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Jaroslaw Adamowski

Expert Opinion

23rd June 2016, Poland

Turkish researchers develop innovative textiles with antibacterial, antimicrobial, photovoltaic capacities

Turkish researchers have unveiled a number of projects to develop innovative textiles and launch their production in partnership with potential investors. As Turkish textile producers are forced to look for new export destinations due to political tensions between Russia and Turkey, these innovations could prove to be a significant asset in their ongoing efforts to expand to new foreign markets

The research and development (R&D) projects were presented during last month’s UTIB International Textile and Apparel Sector International R&D Brokerage Event in Bursa, in the country’s western part. The event was held in mid-May, and attracted participants from 20 countries, as reported by local business news site Finansgundem.com.

Some of the success stories promoted at the UTIB’s annual event include the active carbon fabric by Prof Numan Hoda from Akdeniz University in Antalya. © UTIB

“We have been holding this research and development event since 2009. To date, 100 projects have found investors to support their lunch,” said Ibrahim Burkay, the president of the Uludag Textile Exporters’ Association (UTIB) which organised the event.

Prof Arzu Marmaralı, Prof Mehmet Kertmen and Prof Nuriye Kertmen along with their team from the Ege University in Izmir are developing a textile stretcher which will be enabled to adopt itself to the shape of the transported persons, and it will be fitted with antibacterial and protective capacities. To launch production of their product, the Turkish researchers are seeking an investment of some TL 468,000 (€142,500).

Dr Hasan Basri Kocer from Bursa Technical University and his team are seeking an investor who would ensure funding for their project to make military uniforms enabled with antimicrobial capacities and fitted with increased protection against adverse weather and environmental conditions. These are to be manufactured with the use of hydroxyl ammonium and polyester fibre, according to the research team behind the project.

According to Prof Numan Hoda, he can produce the active carbon fibre cheaper than the others. © UTIB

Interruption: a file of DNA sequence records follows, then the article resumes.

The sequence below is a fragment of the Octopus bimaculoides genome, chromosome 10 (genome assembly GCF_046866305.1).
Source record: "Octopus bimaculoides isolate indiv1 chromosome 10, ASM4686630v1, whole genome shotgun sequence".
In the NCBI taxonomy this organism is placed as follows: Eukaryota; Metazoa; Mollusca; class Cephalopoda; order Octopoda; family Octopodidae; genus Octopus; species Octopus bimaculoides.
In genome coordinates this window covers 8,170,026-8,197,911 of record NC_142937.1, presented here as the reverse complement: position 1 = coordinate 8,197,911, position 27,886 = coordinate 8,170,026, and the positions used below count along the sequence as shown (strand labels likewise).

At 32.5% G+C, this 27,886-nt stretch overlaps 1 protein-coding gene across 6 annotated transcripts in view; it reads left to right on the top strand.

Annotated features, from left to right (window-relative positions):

Dr Mehmet Sabri Ersoy, Dr Ayse Nur Tarakci and their team from Turkey’s Kahramanmaraş Sütçü İmam University are developing a hat fitted with small photovoltaic (PV) panels powering a camera and related sensors, designed to help those suffering from visual impairment. The research project is estimated to be worth some TL 70,000 (€21,500) and scheduled to be completed within the next 24 months.

Local industry association Istanbul Textile and Apparel Exporters' Union (ITKIB) says Turkey’s textile production facilities are mainly located in the country’s largest city Istanbul, as well as the cities of Izmir, Bursa, Denizli, Kahramanmaraş and Gaziantep. As a result, the research teams behind the innovative textile projects which were presented at the May event were also predominantly located in these regions.

The ITKIB said that Turkey’s textile industry has experienced a period of rapid expansion from 1990, when local companies exported about US$1.1 billion worth of output, to 2009, when its exports totalled US$5.4 billion. This represented almost a fivefold increase over a period of 19 years, as indicated by figures from the industry association.

The active carbon fabric by Prof Numan Hoda. © UTIB

The UTIB was set up in 1986. The association currently consists of about 1,270 member companies which have a market presence in more than 180 countries, such as the UK, Germany, Italy, Poland, Russia, Romania and Iran, according to data from the UTIB. In 2014, the association’s members exported an aggregate US$1.412 billion worth of output.

Turkish textile exports expand

According to a report prepared by research company EMIS, while exports of Turkish textile and clothing goods have been on the rise in the recent years, the sector’s share in the country's total export sales has been decreasing.

“In 2012, Turkey was the ninth biggest textiles supplier in the world with a 3% market share and seventh-largest clothing supplier with a 3.4% share. Turkish textiles exports rose by 2.6% to US$13.3 billion in 2012 while clothing exports increased by 2.8% to nearly US$12 billion,” the report said. “Textiles, leather and clothing output accounted for 7.94% of Turkish manufacturing and 1.63% of the country's GDP in 2011. These figures are forecast to decrease to 7.61% and 1.55%, respectively, in 2016.”

Russian sanctions halt Turkish textile exports

Export sales to Russia, which had traditionally served as a major importer of Turkey’s textile and clothing sector, were halted last year as a result of a political crisis between the two countries triggered by the downing of a Russian fighter jet by the Turkish military in November 2015. Since then, to compensate for the sanctions imposed by Moscow on the Turkish textile and clothing industry, Ankara has intensified efforts to find new markets for local manufacturers.

Giyasettin Eyyüpkoca, the president of local industry association Laleli Industrialists' and Businessmen's Association (LASIAD), said Russia’s sanctions on the Turkish economy and the economic downturn in a number of Western European countries have forced local textile exporters to look for new markets in the Middle East and Africa, and organise roadshows for Turkish entrepreneurs.

"The year 2016 will be challenging for the textile and ready-made clothing sectors. However, we see potential in Africa," Eyyüpkoca told local newspaper Daily Sabah.

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